I remember the first day of really living on my own in college and having to run around town to run a bunch of errands. I did it all by myself! It was probably the moment that most likely mimics another milestone that I missed, getting my drivers license. I heard my friends talk about the freedom they had when they could finally drive themselves around. I felt that same way when I finally had enough travel skills to take the bus and walk anywhere I wanted to go. No more waiting for my mom to drive me everywhere or begging for rides. It was fantastic.

But there was a bewildering side-effect to my new-found freedom. I had to deal with how people treated me as they perceived me as blind with a white cane. People stared and jumped out of the way as I walked down the street. They talked in over-enunciated sentences as if I couldn’t understand them or talked to my companion about me as if I weren’t there. That was weird enough, but it was not the worst of it. I have usable vision. I sometimes use it. People sometimes notice that I use it. And it seems that someone with usable vision using a cane makes them very, very mad. People told me I was a fraud, a faker, and that I was just trying to take advantage and get attention. Or if they didn’t say anything, I got a feeling that they didn’t completely find me trustworthy and were wary of me. I felt like I landed somewhere in their uncanny valley of what I should be.

My vision and hearing loss, along with kidney disease, are caused by a relatively rare genetic disorder called Alport’s Syndrome. My hearing history is somewhat uneventful. I started Kindergarten with a mild hearing loss and no hearing aids. By middle school I started wearing hearing aids, and by the time I was in my twenties, my hearing loss was considered severe and I wore bilateral behind the ear aids (the cute ear canal ones being to wimpy for my loss) and using assisted listening devices in situations like college classes where the professor wears a microphone that pipes directly into my aids. My vision history is a bit more complex. I had severe myopia at birth. I also had several strabismus surgeries, cataract surgeries and retinal detachment surgeries throughout my life. I have had years where I could see fairly well with very thick glasses and I have had years where I could not read any print at all. People ask me all the time, “how much can you see?” and my mind literally goes like ??????? when I have to come up with a satisfying soundbite length answer. What I really want to say is, “I don’t know. How much can YOU see? Can you quantify it for me? And “everything: is not an answer, nor is 20/20. When you can answer that, I will be able to answer for mine.”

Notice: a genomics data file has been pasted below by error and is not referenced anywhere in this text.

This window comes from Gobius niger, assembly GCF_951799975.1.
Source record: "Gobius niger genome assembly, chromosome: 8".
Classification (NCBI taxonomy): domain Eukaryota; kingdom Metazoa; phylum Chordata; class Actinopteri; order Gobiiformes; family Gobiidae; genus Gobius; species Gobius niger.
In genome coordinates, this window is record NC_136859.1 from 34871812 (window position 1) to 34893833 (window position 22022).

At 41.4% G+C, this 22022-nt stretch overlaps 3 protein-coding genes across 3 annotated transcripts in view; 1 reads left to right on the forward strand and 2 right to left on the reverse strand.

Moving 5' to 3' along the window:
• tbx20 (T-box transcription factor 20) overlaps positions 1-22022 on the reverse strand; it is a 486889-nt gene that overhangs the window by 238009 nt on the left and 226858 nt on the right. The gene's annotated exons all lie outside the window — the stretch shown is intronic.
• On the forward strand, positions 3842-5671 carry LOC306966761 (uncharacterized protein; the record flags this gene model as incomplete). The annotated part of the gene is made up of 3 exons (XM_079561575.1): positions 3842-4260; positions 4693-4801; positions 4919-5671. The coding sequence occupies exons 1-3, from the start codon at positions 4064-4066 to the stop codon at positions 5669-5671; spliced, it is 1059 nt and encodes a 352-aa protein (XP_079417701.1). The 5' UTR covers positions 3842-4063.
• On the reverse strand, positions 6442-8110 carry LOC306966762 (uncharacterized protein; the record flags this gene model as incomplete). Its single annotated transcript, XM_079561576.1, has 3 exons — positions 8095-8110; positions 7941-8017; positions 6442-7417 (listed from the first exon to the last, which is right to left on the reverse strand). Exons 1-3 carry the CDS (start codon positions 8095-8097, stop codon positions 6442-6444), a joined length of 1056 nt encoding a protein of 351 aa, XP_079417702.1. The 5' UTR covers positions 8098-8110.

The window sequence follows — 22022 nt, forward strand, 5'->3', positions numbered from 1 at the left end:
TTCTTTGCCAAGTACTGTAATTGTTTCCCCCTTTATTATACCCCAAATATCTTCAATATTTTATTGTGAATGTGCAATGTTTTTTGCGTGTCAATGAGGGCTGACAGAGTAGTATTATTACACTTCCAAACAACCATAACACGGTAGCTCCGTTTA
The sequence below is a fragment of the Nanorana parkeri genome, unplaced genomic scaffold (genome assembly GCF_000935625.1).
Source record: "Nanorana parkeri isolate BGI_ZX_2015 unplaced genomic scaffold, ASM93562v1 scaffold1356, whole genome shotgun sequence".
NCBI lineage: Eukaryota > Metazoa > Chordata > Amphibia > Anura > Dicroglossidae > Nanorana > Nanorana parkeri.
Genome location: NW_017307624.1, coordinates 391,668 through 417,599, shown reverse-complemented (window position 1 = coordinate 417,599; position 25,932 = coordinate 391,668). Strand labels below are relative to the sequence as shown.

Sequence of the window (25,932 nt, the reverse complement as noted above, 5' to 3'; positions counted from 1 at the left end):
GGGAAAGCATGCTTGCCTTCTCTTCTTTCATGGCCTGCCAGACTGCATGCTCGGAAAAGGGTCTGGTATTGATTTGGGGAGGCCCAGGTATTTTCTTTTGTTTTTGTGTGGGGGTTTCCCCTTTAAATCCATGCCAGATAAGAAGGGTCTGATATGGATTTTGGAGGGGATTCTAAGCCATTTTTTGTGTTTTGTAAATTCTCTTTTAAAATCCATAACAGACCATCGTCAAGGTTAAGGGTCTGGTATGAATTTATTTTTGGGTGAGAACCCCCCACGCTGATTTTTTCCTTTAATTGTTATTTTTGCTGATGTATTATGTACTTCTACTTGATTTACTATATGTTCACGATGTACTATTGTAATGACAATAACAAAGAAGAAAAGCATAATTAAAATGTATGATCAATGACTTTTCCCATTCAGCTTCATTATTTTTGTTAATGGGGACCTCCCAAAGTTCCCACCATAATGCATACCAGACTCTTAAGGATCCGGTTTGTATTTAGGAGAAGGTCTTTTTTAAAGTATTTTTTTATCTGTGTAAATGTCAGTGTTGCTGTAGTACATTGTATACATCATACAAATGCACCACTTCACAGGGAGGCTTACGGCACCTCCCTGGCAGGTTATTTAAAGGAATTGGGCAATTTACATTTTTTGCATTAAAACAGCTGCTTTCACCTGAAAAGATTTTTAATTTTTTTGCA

Here is why I cannot answer that question easily. I will try to describe for you as best I can how “much” I can see, and seriously, if you have an idea how I can cram this down to a sentence that will satisfy people, let me know. (I’ve tried, “I can see some, but not well. I’ll let you know when I need assistance, Thanks.” Doesn’t seem to cut it.)

  • My left eye has some light and color vision only during the day and when I think about using it. Most of the time I don’t. This means that my peripheral vision on my left side is non-existant. If I squint my right eye shut and concentrate really hard on my left eye, which kind of hurts my brain, I can see some things kind of clearly about six inches in front of me, except the middle is missing. Like, if I look at the palm of my hand, I can kind of make out the edges, but the middle is nonexistent. There is not a black spot, it just isn’t there.
  • I cannot remember the actual acuity of my right eye. I do know that I have read the same Snellen chart so many times throughout the years so I have it memorized. So, when I take a Snellen eye test, I have to really, focus my brain and ask myself, what are you actually SEEING vs. filling in with your brain/memory. It is hard to know sometimes because my brain is genius about filling in pictures where I don’t have all the visual data. So, without thinking too hard, I could probably get in the 20/200 category. However, when I concentrate really hard and ask myself to only say the letters that my eye actually sees and not what my brain wants to say, It goes down to about 20/800 or so (haven’t done it in years, though so ?)
  • I have limited peripheral vision in my right eye. I have probably about a 20-50% loss of field vision.
  • I have night blindness. This means that I see nothing at night. But that isn’t exactly true. I can see bright lights at night, but they don’t offset the darkness. They just look so bright to me that it blinds me even more.
  • But it isn’t only night blindness that is the problem. Any kind of change in lighting, like going from a sunny day to a building can make me unable to see anything for up to a half an hour or so. Also, walking though light and shadows (like a forest on a sunny day) can pretty much cancel out my vision.